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Daniel - Poker Journal

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Day Two in the Books

23 Jan 2007

I woke up really early on day two, somewhere between 5:00am and 7:00am. I felt good and decided to restart my workouts. I headed down the gym to work on my arms. I have about the weakest upper body strength of anyone I know. I have some strength in my legs having run long distance in high school, but my arms are just useless at the moment.

After working out I headed to the food court area since thatís the only place you can get online out here. I took care of some e-mails and stuff and then headed back up to my room to try and order some room service.

I looked over the menu to see if there was anything I could put together and came up with: two slices of wheat toast, with peanut butter and jam (they didnít have peanut butter), a sliced banana, some Raisin Bran cereal (I brought soy milk), and an orange juice. I placed the order a 9:45am, giving me plenty of time to eat, shower, and then head to the tournament.

At 11:15am I was already losing my mind. First of all, I was absolutely starving, and for the last hour or so I was told that it was ďon itís way up.Ē Give me a break. I was really started to get angry and was losing my cool. Not only does the room service selection absolutely suck, but on top of that, it wasnít even coming!

At 11:15am I decided that I needed to go and find food somewhere. I double checked the food court but there is not one item in that whole place that is suitable for me. I then tried looking upstairs, downstairs, everywhere. I was yelling as I talked to myself! I think people around me had to think I was a little insane and I donít blame them.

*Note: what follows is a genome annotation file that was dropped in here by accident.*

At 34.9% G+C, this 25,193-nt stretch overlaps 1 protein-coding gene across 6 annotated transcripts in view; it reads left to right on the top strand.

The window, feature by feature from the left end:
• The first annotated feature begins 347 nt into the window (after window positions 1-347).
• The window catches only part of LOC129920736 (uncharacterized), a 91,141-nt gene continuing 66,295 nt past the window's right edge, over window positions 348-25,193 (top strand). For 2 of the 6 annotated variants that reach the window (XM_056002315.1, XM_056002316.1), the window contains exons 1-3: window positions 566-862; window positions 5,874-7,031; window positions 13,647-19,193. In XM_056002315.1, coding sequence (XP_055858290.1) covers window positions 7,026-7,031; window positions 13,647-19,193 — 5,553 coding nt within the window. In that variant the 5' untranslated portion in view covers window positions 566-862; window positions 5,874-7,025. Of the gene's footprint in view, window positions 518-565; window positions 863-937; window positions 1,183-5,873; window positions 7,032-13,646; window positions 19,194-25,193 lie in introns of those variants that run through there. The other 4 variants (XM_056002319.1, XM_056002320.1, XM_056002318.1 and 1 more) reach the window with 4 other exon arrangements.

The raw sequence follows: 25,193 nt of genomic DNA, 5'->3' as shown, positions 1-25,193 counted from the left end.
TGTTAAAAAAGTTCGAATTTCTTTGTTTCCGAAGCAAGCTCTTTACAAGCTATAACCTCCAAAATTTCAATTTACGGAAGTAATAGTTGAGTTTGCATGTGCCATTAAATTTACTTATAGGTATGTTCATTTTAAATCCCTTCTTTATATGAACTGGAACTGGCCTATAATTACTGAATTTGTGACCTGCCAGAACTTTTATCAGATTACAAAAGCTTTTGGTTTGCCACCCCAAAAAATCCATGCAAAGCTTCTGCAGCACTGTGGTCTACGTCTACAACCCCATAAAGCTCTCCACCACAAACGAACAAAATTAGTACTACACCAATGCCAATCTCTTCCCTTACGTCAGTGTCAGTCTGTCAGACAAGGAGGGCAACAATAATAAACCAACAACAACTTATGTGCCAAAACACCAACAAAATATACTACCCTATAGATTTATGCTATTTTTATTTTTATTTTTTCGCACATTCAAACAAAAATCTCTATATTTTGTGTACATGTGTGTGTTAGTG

I tried going into the buffer, hoping that there was something there I could eat. Nope. Nothing, and I mean nothing. I left the buffet eating nothing and was totally lost as to how I was going to get food. Then, luckily, after some people saw me losing my mind, one of the staff was able to get me four slices of whole wheat bread with some peanut butter and jam.

After scarfing that down I felt a lot better. I calmed down a little bit and took some time to myself to relax so that I wouldnít have another outburst. The people here in Tunica are all really, really, really nice. So many people were willing to help, and Johnny Grooms, the tournament director was able to get me a veggie sub from Subway up the street. Thatís all that I ate the entire day outside of a small package of almonds.

Itís so frustrating to me. I understand that the culture here is different, but in my opinion, when you have guests coming from other parts of the world you should at least offer some alternative healthy food choices. For example, when I throw a party at the house, I donít cater it with only vegan options, I serve guests what THEY want to eat. Every year when we stop in Tunica the players have the same complaint: the food is far too unhealthy and the choices are limited.

Just for the tournament I would think that they could offer a few more room service choices. Adding for example: A Veggie Burger, Chow Mein, Brown Rice with Vegetables, Pasta Primavera. If they had even TWO of these options on the room service menu Iíd be happy.